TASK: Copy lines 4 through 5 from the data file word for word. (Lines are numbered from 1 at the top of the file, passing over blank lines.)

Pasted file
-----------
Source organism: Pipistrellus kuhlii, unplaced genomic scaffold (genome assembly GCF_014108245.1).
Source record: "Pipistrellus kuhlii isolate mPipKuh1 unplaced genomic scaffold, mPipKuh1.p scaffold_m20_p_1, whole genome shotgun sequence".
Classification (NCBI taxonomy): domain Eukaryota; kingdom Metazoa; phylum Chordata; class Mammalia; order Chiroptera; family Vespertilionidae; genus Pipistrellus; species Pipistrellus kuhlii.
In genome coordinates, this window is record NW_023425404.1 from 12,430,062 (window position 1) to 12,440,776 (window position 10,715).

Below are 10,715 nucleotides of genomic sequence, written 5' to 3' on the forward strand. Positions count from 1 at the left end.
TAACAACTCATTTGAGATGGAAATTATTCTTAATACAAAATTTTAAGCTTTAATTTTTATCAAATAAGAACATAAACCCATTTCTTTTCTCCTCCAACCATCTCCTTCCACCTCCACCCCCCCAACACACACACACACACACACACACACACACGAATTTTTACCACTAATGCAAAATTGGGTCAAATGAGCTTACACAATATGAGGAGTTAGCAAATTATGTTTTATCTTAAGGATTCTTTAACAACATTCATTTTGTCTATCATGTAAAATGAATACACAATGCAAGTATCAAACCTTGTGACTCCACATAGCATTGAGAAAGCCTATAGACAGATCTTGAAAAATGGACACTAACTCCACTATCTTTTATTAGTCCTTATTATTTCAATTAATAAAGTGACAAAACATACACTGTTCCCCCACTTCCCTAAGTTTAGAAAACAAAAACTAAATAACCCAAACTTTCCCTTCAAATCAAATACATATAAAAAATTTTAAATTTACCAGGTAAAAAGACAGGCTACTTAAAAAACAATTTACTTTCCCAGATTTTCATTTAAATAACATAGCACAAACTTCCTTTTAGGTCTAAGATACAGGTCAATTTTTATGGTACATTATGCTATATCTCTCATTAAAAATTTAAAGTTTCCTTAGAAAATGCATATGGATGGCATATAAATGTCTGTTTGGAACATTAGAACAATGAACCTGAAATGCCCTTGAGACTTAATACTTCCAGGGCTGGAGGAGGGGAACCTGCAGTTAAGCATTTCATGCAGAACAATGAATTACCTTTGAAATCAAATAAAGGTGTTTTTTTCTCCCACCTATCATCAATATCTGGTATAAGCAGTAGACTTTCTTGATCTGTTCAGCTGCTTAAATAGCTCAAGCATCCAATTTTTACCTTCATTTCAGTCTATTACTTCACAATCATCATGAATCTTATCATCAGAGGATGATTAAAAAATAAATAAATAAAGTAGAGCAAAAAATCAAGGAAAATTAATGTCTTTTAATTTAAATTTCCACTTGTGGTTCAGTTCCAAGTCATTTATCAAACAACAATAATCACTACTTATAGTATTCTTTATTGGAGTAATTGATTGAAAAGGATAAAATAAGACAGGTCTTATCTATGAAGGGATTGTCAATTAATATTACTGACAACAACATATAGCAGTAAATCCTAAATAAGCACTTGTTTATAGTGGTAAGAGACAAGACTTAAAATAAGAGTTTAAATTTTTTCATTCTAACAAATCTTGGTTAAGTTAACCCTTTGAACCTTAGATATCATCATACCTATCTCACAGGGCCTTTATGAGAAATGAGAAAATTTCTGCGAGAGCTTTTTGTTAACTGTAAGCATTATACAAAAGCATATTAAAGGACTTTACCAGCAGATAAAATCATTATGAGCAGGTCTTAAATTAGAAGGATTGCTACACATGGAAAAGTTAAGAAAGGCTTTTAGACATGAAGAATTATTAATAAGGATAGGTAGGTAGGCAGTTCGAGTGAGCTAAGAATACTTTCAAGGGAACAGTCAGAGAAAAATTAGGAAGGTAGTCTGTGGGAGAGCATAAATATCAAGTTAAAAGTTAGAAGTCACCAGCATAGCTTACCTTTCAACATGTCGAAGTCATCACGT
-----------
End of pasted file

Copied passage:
In genome coordinates, this window is record NW_023425404.1 from 12,430,062 (window position 1) to 12,440,776 (window position 10,715).

Below are 10,715 nucleotides of genomic sequence, written 5' to 3' on the forward strand. Positions count from 1 at the left end.